Re-appropriating Che’s image: From the revolution to the market and back again
The story is well known. Alberto Korda Díaz’s second snapshot of Ernesto Che Guevara, taken on March the 5th, 1960, at a mass funeral service that Fidel Castro called for the Cubans who were killed during an explosion in Havana, was destined to become probably one of the most reproduced and appropriated pictures of the late twentieth century. The photograph remained in Korda’s studio until Che’s death in 1967, when an Italian publisher, Gian-Giacomo Feltrinelli, produced posters using two prints of the image given as a gift to him by Korda. The various versions of posters produced by Feltrinelli, by Cuban Niko (Antonio Pérez González) and by the Irish artist Jim Fitzpatrick, almost contemporaneous with the poster boom of the late 1960s and the growing international youth audience interested in the political struggles for justice and freedom, gave to the image its iconic status. These posters were gradually converted into an emblem of revolution, seen as banners carried by demonstrators in the streets of Paris and Mexico and in the anti-war marches around the globe in 1968, often accompanied by the slogans ‘¡Hasta la Victoria Siempre!’ and ‘¡Unidos Venceremos!’ The revolutionary purity and romanticism of Che’s ideas, his anti-imperialism, anti-capitalism and internationalism were personified in the image of the young man with the long hair, the aggressive gaze, the beard and the beret with the star, a source of inspiration for the revolutionary youth in Western capitalist societies.
In the years that followed, the merchandising activity of Che’s portrait has been frenetic. The image has been endlessly reproduced from posters and T-shirts central to youth counterculture to advertisements for vodka, jeans and soap powder and represented an outstanding example of state kitsch in Cuba. Artists still appropriate Che’s image to make art objects, Hollywood stars such as Madonna and Cher have been photographed in his recognisable style, Christians in the Media have rendered Christ in a Che style poster for their religious propaganda. Within these absolutely different settings, the picture was deprived of its ideological and political context and appeared timeless and ahistorical. Che had acquired an appeal similar to other dead Hollywood stars, like James Dean and Marilyn Monroe. It had almost been forgotten that this man had sacrificed his life in the struggle against capitalism and imperialism, rendering Che’s image the most appropriate example for Debord’s observation:
the whole life of those societies in which modern conditions of production prevail presents itself an immense accumulation of spectacles. All that once was directly lived become mere representation. (1994: 12)
More recent and widely debated scholarly work has argued that since the 1960s, consumerism has absorbed the so-called counterculture leaving little, if any, space for resistance against the central ideology of capitalism (Heath and Potter, 2004). Following this line of thought, the image of an anti-capitalist revolutionary becomes just another commodity subject to the same logic of the capitalist market mechanism. Yet, another use of the image, more resilient, resistant and hopeful, that does not conform to this logic, can be retrieved from social and political struggles and radical everyday experience. Che’s image has been used by many contemporary Latin American political movements in a straightforwardly inspirational, creative and radical way. In the small towns of Chiapas, Che’s image appears in banners that are made either collectively or by single artists or in murals, which are often chosen as background for photographs of the Zapatistas. An integral part of a long revolutionary tradition of the continent that brings together the revolutionaries Emiliano Zapata, Simón Bolivár, Manuelita Saenz and Che Guevara with the Zapatistas, Che’s image attains a symbolic function in the struggle and the everyday life of the indigenous communities, setting a narrative of modern man’s struggle for human emancipation and self-determination (Subcomandante Marcos, 2002: 104).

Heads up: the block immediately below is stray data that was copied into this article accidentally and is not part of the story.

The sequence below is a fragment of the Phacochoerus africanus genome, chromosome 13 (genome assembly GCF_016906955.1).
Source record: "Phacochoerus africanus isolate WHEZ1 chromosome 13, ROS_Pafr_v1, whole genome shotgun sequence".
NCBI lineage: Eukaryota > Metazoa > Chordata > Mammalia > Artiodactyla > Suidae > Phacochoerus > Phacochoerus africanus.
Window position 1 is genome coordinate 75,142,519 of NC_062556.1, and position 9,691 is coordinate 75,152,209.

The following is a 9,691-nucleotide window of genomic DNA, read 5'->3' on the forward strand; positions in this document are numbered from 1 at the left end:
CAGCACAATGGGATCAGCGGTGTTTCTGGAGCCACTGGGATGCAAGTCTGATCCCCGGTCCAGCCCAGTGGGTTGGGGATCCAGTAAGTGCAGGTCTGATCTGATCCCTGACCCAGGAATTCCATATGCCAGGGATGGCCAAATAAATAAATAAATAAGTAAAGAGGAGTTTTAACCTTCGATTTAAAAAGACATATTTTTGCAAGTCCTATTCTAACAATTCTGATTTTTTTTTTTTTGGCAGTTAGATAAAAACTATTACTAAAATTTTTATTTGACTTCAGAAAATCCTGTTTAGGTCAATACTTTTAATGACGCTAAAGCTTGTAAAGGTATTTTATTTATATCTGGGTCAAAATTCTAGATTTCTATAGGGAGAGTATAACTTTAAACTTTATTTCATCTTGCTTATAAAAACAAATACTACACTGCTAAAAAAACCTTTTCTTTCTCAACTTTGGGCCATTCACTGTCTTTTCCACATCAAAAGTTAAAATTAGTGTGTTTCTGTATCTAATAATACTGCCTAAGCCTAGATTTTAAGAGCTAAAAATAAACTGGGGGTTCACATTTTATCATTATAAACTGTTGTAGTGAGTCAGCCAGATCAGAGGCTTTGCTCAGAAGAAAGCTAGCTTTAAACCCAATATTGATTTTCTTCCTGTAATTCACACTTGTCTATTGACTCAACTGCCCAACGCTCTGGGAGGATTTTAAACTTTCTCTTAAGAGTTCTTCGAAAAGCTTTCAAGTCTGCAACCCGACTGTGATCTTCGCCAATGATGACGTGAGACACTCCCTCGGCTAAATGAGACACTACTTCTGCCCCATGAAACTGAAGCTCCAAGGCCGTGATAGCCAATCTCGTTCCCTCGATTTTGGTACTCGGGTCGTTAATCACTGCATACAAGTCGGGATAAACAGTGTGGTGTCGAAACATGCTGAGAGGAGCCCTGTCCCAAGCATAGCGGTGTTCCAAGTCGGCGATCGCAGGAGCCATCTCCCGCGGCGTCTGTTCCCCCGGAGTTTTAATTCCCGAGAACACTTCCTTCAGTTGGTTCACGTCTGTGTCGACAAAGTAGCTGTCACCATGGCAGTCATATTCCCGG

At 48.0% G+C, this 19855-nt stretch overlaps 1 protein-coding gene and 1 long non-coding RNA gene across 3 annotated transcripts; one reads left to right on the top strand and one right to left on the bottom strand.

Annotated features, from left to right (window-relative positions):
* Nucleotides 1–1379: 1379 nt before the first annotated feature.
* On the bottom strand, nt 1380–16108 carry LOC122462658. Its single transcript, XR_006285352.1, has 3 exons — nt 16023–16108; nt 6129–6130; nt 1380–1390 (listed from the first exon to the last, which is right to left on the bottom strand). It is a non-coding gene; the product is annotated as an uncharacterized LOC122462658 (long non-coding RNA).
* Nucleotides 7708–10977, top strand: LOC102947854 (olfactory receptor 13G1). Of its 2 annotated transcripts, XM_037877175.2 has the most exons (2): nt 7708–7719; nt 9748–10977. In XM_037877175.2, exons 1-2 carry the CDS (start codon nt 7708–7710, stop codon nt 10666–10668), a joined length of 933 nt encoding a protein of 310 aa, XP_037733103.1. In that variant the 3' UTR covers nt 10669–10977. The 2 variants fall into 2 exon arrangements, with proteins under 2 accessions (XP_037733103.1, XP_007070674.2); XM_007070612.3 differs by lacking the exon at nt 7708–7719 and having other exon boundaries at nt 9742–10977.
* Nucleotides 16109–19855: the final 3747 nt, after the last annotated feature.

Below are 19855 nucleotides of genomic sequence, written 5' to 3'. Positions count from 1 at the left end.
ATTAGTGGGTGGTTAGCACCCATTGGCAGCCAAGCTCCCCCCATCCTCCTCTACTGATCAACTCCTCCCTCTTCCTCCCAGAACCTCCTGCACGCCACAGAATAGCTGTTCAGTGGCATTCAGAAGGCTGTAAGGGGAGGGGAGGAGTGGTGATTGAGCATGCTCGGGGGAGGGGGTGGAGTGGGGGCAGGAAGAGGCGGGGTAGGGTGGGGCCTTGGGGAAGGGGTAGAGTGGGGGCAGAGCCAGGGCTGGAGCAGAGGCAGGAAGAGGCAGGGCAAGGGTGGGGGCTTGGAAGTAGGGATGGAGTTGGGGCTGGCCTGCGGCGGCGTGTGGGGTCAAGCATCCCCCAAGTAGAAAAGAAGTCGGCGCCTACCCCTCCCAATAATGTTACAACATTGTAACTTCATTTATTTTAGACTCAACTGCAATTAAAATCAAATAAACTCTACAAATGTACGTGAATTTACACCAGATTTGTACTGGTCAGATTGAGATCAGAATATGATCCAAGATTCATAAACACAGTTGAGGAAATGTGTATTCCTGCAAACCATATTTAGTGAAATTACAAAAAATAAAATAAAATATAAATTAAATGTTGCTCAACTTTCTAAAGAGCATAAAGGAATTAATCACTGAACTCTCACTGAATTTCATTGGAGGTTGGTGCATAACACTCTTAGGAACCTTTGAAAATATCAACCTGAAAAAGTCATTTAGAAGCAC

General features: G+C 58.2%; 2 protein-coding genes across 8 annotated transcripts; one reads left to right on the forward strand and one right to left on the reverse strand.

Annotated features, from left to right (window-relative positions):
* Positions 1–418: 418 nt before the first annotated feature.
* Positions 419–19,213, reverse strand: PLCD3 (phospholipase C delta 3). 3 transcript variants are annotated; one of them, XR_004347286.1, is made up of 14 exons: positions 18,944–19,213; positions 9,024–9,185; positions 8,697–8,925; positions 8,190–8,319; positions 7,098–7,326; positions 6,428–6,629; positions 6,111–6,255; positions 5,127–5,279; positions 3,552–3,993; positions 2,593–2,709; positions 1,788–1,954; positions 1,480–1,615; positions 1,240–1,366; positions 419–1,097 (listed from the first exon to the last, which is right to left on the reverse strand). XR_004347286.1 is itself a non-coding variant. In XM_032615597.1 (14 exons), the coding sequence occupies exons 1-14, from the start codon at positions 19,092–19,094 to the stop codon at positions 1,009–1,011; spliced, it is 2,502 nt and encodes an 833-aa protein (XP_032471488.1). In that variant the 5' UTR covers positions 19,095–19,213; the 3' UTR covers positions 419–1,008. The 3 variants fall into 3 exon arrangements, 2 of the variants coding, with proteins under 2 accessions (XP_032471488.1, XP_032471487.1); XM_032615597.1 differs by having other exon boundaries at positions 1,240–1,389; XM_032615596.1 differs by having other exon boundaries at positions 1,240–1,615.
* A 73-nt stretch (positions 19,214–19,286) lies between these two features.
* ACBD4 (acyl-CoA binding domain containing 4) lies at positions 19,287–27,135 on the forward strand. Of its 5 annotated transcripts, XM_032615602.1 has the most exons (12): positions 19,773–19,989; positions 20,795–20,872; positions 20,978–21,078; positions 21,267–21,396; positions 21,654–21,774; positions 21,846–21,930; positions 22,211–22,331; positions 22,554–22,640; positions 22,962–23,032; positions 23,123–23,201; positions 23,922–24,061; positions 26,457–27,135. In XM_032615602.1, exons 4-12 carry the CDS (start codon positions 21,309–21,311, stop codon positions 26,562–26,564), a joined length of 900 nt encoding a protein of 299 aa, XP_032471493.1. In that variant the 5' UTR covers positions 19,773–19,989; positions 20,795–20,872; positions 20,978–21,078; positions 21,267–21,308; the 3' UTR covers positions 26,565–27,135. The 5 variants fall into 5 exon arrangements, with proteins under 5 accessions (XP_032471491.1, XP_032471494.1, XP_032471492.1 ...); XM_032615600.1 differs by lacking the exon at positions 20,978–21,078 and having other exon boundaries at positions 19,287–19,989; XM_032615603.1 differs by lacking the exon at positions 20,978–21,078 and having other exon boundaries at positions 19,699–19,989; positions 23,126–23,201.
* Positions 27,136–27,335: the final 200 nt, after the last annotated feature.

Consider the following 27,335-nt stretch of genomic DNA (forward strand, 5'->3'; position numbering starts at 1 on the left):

The Zapatistas have invented new radical ways to re-appropriate and re-radicalise the oft reproduced image of Che. Indicatively, the banners of Che, along with other references to local history and culture, featured in the highly symbolic march, known as Zapatour, led by twenty four Zapatista commanders including Marcos between February and April 2001. This march of indigenous people outside Chiapas, following the route that Zapata took in 1914 through the Mexican countryside, visited several communities along the way and ended up in the Mexican congress, encouraging a dialogue with civil society. In another instance, Marcos was photographed in the easily recognisable red-and-black poster style of Che for the cover of the Guardian, manipulating the mass media obsession with his hidden identity (Guardian Weekend 2001). The cover line ‘Why Marcos is the Che Guevara of his generation’ was followed by Naomi Klein’s analysis of the theory of Zapatismo and the position of Marcos within a non-hierachical democratic indigenous community in insurrection. Marcos’s deep understanding of the power of visual imagery for the sustainability of the struggle and his self-conscious interaction with the media and construction of an image for media spectacle subverts Max Horkheimer’s statement that the ‘mass media assimilate the revolution by absorbing its leaders into their list of celebrities’ (Max Horkheimer 1978: 112). Marx once asserted that in all revolutions the dead are resurrected for the ‘purpose of glorifying the new struggles’ (1979: 101). So are their images, one could add.
 For a detailed analysis of the appropriation of Che’s image see: Trisha Ziff (ed.) (2006).